As a property expert, with extensive experience in the care sector for the last 10-15 years, I am asked regularly for my views on the impact the events at Southern Cross are having on the market.

Firstly, it should be noted that Southern Cross have only a small share of the market which comprises mainly small and regional operators. Insofar as I can see, all of the other occupiers have been faced with the same issues affecting the sector, however, many are still sustaining good occupancy levels and fee income.

Many people are not aware that Southern Cross were a relatively modest corporate company but grew to be the largest care home operator in the UK within 2-3 years.

They were without doubt the most aggressive buyer in the market place 5-6 years ago and a number of care home operators cashed in, selling their businesses to Southern Cross at premium prices. Conversely, there were few operators who offered very attractive prices for businesses and I spent many a time trying to explain why they couldn't match the buying power of Southern Cross.

In my opinion, the main reason why, was due to the Southern Cross method of funding, i.e. sale and leaseback. This is not a new method of funding and is one which can work well in the right circumstances, and is quite common when the property market is booming. Indeed, major companies such as Boots and Tesco have undertaken a sale and leaseback strategy to assist their acquisition plans in the past.

The problem arises where landlords do not understand the businesses they are investing in and set rentals levels which businesses simply cannot sustain.

The Southern Cross situation has been witnessed previously with other licensed property based businesses. The pub and hotel operator London and Edinburgh/ Swallow Hotels folded in 2007. They had effectively grown via sale and leaseback acquisition, with geared rents based not on whether the businesses could realistically afford them, but at levels simply to maximise the value of the property.

Many of Southern Cross landlords have failed to recognise the nature of the businesses they have been investing in, whereby they believed that having a covenant such as Southern Cross on a lengthy lease with annual rental uplifts, outweighed the importance of having the rent set in line with sustainable trading performance.

To illustrate this point, certain landlords and Southern Cross, were prepared to agree rentals in a number of care homes on the principle that double bedrooms were sustainable in the long term. However, even 5-6 years ago, it was common knowledge within the sector that double rooms were a thing of the past with both the regulation body and market dictating the need for large single bedrooms only. It is therefore not surprising to me that it is these homes which have been the cause of much of the concern for the company and the landlords in recent months.

Furthermore, a good number of the landlords were mainstream property investors who didn't appreciate that the care home market was very fragmented, highly regulated with only a handful of blue chip companies, something which was not prevalent in other commercial property investments such as the retail market for example.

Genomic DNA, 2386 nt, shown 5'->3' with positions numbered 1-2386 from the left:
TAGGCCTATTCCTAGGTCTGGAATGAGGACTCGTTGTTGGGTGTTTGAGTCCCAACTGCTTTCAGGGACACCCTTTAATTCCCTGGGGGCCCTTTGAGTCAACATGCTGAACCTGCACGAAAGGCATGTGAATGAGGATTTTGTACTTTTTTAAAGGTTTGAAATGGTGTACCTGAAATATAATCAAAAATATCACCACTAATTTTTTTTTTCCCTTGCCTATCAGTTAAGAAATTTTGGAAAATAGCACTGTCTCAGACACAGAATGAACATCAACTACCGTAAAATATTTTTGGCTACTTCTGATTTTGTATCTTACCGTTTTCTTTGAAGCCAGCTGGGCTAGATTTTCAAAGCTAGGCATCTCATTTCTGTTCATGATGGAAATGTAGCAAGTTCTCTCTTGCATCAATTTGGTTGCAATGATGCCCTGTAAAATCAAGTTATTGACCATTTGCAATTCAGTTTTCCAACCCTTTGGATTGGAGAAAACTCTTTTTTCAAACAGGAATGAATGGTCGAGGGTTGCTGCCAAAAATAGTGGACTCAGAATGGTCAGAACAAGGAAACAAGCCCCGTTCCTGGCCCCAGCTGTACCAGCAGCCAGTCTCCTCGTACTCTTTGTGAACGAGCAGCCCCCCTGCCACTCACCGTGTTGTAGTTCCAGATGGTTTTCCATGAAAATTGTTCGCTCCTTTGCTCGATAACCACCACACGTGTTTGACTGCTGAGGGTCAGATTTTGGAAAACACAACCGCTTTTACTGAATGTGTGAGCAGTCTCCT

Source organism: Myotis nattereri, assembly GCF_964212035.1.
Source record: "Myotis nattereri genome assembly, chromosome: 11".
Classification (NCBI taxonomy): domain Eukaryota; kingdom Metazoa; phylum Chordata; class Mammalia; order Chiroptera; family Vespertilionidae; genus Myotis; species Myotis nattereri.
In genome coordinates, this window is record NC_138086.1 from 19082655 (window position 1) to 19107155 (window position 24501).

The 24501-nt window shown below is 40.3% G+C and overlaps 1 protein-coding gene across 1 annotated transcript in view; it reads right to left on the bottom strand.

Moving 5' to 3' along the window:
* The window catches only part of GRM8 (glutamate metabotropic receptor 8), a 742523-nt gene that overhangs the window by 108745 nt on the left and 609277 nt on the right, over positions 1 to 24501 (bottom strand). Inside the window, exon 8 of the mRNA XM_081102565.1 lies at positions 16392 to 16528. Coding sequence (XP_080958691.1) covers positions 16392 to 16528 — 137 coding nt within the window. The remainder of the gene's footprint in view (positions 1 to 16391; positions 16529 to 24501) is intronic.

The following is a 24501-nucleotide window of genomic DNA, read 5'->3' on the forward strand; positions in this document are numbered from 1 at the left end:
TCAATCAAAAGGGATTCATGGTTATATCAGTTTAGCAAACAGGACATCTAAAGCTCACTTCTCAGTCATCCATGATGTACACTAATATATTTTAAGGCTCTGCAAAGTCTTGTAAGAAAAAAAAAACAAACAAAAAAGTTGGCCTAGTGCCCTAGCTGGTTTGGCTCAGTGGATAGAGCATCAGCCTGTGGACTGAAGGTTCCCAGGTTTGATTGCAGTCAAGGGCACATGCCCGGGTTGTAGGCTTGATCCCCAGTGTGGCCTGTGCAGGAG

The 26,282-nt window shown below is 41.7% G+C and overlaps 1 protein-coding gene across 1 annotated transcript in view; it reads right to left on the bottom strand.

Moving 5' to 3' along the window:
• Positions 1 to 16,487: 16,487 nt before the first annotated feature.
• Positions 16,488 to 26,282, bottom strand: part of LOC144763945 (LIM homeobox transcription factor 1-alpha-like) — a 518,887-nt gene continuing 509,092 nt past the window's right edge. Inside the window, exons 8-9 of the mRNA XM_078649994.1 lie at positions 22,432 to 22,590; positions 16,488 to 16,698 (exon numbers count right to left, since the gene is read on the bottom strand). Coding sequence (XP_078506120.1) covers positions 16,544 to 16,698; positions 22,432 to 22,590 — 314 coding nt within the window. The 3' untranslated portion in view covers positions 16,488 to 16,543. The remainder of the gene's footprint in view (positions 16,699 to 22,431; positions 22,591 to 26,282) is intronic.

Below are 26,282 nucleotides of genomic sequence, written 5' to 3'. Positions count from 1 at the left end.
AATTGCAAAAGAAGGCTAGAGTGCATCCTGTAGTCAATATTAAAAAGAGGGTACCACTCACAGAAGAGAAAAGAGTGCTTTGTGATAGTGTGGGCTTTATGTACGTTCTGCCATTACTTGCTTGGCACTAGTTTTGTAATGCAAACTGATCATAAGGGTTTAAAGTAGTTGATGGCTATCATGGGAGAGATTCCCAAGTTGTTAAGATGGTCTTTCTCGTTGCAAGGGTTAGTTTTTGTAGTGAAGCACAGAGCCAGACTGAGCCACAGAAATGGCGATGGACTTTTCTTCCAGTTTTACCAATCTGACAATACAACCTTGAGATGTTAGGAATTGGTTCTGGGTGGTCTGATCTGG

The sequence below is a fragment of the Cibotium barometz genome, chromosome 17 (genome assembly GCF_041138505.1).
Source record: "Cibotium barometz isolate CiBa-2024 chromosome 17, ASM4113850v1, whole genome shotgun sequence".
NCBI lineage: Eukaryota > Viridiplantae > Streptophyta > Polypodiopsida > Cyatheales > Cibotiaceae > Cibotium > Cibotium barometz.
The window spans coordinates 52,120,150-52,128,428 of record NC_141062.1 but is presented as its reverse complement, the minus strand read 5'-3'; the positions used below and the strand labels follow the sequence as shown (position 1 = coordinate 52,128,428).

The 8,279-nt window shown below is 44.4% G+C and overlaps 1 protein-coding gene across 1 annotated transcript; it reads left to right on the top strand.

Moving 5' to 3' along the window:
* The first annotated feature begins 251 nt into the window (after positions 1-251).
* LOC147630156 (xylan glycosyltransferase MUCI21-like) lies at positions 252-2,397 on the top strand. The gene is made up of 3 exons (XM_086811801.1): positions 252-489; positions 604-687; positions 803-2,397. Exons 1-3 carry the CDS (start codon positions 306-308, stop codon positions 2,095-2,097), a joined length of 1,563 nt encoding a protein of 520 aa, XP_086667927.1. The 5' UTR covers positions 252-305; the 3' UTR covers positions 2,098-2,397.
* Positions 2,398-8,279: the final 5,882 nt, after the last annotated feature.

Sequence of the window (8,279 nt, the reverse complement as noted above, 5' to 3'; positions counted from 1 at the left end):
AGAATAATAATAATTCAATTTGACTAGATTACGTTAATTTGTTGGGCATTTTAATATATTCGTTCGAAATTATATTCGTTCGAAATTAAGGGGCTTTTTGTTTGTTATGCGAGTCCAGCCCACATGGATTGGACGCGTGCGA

So where are we at with Southern Cross? Believe it or not, some of the best homes in the UK are still in Southern Cross's control and these are the homes which will continue to trade in their or another operators hands.

In my opinion, there really is no way back for the landlords of the homes I mentioned earlier. They either have to revisit the rentals again or agree with Southern Cross to offload the homes at considerably reduced prices.

Indeed, a number of landlords are scouting the market at present trying to find suitable tenants. However, in many cases, they are still failing to grasp the concept that the rentals need to be geared to the trading performance of the home over the long term. Again, many are focusing on the size of the operator instead of the likely future of the business, management and the operator during the term of the lease.

Unless these fundamental issues are tackled on an individual property by property basis, then we will see this problem arising again in the next few years with Southern Cross or perhaps with another operator altogether.
The sentiment in the market is varied. As I mentioned previously, Southern Cross have only a small share of the market and the majority of operators actually own their properties outright. Many of these operators are in fact trading well and are not facing the increased burden of onerous rental payments which can severely impact on their bottom line if not set at realistic and sustainable levels.

If anything, the leasing approach which was starting to evolve over the last few years, mainly due to lack of traditional bank funding, is now being looked at more cautiously by operators at the present time. This is unfortunate. In my view, leasing remains a good way to grow a care home business if the rent is set correctly. In the current climate, operators can acquire a leasehold business without having to find and secure capital for the goodwill and fixtures & fittings. I consider this to be a fantastic opportunity.

The last 12 months has seen small and major investment funds being established to invest in the care sector. Despite the news about Southern Cross, investors still view it as a growth sector and fairly robust. However, the shrewd investors in the market now understand the business model, regulation issues and growth prospects for fee income as opposed to simply assessing the size of the operator when it comes to acquiring care home investments.

Going forward, in my view, the predominant issue facing the sector is not the news about Southern Cross but a supply issue; there is a severe lack of quality product in the market place at present, partly due to limited development finance being available in recent times.